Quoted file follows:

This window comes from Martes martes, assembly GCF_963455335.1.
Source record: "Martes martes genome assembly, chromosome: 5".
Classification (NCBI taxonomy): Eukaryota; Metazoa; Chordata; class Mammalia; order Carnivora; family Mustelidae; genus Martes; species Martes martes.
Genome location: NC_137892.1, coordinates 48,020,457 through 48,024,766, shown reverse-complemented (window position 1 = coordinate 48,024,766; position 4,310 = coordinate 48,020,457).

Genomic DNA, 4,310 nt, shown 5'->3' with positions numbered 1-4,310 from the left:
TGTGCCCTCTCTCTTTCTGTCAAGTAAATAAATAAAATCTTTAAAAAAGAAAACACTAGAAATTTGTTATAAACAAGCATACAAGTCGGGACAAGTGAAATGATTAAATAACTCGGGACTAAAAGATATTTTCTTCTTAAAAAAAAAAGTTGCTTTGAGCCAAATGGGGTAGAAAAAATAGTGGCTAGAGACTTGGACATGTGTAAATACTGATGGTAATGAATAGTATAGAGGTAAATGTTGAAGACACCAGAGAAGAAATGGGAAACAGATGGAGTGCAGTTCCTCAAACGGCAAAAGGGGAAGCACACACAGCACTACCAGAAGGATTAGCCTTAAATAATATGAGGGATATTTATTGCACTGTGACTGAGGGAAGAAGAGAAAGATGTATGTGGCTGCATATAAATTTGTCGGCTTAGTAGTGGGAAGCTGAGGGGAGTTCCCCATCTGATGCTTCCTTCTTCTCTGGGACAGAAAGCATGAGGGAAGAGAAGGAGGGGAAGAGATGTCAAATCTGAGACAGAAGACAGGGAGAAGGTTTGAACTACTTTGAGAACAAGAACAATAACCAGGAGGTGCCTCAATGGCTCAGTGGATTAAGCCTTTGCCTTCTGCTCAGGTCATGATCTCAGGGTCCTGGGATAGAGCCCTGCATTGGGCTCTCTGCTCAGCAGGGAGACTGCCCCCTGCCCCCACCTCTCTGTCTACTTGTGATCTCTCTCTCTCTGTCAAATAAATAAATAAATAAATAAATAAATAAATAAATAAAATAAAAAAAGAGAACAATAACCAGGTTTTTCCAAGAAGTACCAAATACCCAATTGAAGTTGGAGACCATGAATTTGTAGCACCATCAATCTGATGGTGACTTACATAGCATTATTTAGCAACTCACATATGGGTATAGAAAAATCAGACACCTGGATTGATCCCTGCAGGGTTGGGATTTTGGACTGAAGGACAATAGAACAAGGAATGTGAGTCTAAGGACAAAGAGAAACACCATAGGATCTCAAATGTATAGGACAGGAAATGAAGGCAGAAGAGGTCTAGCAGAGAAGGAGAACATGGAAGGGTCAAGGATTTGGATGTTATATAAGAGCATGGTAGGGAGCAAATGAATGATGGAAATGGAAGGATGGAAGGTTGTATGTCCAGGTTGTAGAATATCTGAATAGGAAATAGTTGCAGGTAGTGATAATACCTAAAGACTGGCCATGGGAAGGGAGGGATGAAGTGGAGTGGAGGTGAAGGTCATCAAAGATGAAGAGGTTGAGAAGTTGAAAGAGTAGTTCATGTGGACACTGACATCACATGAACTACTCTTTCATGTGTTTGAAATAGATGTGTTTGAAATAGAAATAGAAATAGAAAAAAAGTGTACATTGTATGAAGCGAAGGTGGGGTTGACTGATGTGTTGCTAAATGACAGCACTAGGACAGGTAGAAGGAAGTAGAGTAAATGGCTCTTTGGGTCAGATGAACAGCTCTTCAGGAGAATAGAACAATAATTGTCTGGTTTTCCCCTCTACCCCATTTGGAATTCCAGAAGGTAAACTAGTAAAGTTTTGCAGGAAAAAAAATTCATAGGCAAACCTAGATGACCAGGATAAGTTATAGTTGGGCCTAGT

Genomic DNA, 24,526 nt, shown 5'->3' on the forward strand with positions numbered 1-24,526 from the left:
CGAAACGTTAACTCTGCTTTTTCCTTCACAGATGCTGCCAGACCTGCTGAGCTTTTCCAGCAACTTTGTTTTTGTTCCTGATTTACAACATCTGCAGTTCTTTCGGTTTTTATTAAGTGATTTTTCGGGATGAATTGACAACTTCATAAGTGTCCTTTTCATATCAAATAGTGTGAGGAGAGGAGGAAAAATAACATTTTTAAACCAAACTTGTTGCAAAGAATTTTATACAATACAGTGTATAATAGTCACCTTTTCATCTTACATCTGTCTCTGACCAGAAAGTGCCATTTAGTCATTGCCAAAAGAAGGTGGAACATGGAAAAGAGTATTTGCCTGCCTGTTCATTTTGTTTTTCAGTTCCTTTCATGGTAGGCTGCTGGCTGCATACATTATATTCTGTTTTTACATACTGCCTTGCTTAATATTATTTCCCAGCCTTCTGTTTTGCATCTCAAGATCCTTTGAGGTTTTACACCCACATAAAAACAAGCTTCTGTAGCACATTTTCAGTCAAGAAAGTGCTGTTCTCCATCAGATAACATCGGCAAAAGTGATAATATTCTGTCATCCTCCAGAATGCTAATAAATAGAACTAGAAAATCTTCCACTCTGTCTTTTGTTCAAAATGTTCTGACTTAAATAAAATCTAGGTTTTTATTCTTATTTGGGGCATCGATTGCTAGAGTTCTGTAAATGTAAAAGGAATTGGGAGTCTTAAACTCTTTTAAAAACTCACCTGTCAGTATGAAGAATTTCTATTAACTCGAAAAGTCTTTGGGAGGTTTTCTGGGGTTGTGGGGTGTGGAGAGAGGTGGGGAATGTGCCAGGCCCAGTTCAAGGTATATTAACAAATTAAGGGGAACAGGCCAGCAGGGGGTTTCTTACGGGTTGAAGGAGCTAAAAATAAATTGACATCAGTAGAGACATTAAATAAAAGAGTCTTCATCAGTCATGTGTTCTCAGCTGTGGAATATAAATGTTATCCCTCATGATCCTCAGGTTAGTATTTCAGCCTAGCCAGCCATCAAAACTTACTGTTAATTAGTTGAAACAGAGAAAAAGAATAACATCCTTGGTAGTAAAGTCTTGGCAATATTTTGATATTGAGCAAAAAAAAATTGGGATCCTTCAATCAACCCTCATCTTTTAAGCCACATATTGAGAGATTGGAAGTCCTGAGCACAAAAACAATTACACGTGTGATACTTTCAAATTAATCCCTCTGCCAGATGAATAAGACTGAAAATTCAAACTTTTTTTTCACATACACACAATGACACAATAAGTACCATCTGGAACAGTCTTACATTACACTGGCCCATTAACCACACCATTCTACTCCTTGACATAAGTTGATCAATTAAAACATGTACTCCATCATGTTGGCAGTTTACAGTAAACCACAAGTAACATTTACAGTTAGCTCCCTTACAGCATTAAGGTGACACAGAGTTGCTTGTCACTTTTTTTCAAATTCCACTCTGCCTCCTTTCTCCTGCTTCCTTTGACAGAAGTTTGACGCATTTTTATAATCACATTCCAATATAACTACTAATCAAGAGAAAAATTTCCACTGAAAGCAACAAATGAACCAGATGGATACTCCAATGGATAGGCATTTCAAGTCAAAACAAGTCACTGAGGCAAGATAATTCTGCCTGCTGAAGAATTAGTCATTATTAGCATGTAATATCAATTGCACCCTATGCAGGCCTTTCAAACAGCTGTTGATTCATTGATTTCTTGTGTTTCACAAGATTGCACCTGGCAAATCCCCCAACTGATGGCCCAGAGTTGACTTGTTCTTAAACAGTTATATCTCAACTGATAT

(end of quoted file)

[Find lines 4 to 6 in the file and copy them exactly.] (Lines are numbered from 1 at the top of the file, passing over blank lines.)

Genome location: NC_137892.1, coordinates 48,020,457 through 48,024,766, shown reverse-complemented (window position 1 = coordinate 48,024,766; position 4,310 = coordinate 48,020,457).

Genomic DNA, 4,310 nt, shown 5'->3' with positions numbered 1-4,310 from the left:
TGTGCCCTCTCTCTTTCTGTCAAGTAAATAAATAAAATCTTTAAAAAAGAAAACACTAGAAATTTGTTATAAACAAGCATACAAGTCGGGACAAGTGAAATGATTAAATAACTCGGGACTAAAAGATATTTTCTTCTTAAAAAAAAAAGTTGCTTTGAGCCAAATGGGGTAGAAAAAATAGTGGCTAGAGACTTGGACATGTGTAAATACTGATGGTAATGAATAGTATAGAGGTAAATGTTGAAGACACCAGAGAAGAAATGGGAAACAGATGGAGTGCAGTTCCTCAAACGGCAAAAGGGGAAGCACACACAGCACTACCAGAAGGATTAGCCTTAAATAATATGAGGGATATTTATTGCACTGTGACTGAGGGAAGAAGAGAAAGATGTATGTGGCTGCATATAAATTTGTCGGCTTAGTAGTGGGAAGCTGAGGGGAGTTCCCCATCTGATGCTTCCTTCTTCTCTGGGACAGAAAGCATGAGGGAAGAGAAGGAGGGGAAGAGATGTCAAATCTGAGACAGAAGACAGGGAGAAGGTTTGAACTACTTTGAGAACAAGAACAATAACCAGGAGGTGCCTCAATGGCTCAGTGGATTAAGCCTTTGCCTTCTGCTCAGGTCATGATCTCAGGGTCCTGGGATAGAGCCCTGCATTGGGCTCTCTGCTCAGCAGGGAGACTGCCCCCTGCCCCCACCTCTCTGTCTACTTGTGATCTCTCTCTCTCTGTCAAATAAATAAATAAATAAATAAATAAATAAATAAATAAAATAAAAAAAGAGAACAATAACCAGGTTTTTCCAAGAAGTACCAAATACCCAATTGAAGTTGGAGACCATGAATTTGTAGCACCATCAATCTGATGGTGACTTACATAGCATTATTTAGCAACTCACATATGGGTATAGAAAAATCAGACACCTGGATTGATCCCTGCAGGGTTGGGATTTTGGACTGAAGGACAATAGAACAAGGAATGTGAGTCTAAGGACAAAGAGAAACACCATAGGATCTCAAATGTATAGGACAGGAAATGAAGGCAGAAGAGGTCTAGCAGAGAAGGAGAACATGGAAGGGTCAAGGATTTGGATGTTATATAAGAGCATGGTAGGGAGCAAATGAATGATGGAAATGGAAGGATGGAAGGTTGTATGTCCAGGTTGTAGAATATCTGAATAGGAAATAGTTGCAGGTAGTGATAATACCTAAAGACTGGCCATGGGAAGGGAGGGATGAAGTGGAGTGGAGGTGAAGGTCATCAAAGATGAAGAGGTTGAGAAGTTGAAAGAGTAGTTCATGTGGACACTGACATCACATGAACTACTCTTTCATGTGTTTGAAATAGATGTGTTTGAAATAGAAATAGAAATAGAAAAAAAGTGTACATTGTATGAAGCGAAGGTGGGGTTGACTGATGTGTTGCTAAATGACAGCACTAGGACAGGTAGAAGGAAGTAGAGTAAATGGCTCTTTGGGTCAGATGAACAGCTCTTCAGGAGAATAGAACAATAATTGTCTGGTTTTCCCCTCTACCCCATTTGGAATTCCAGAAGGTAAACTAGTAAAGTTTTGCAGGAAAAAAAATTCATAGGCAAACCTAGATGACCAGGATAAGTTATAGTTGGGCCTAGT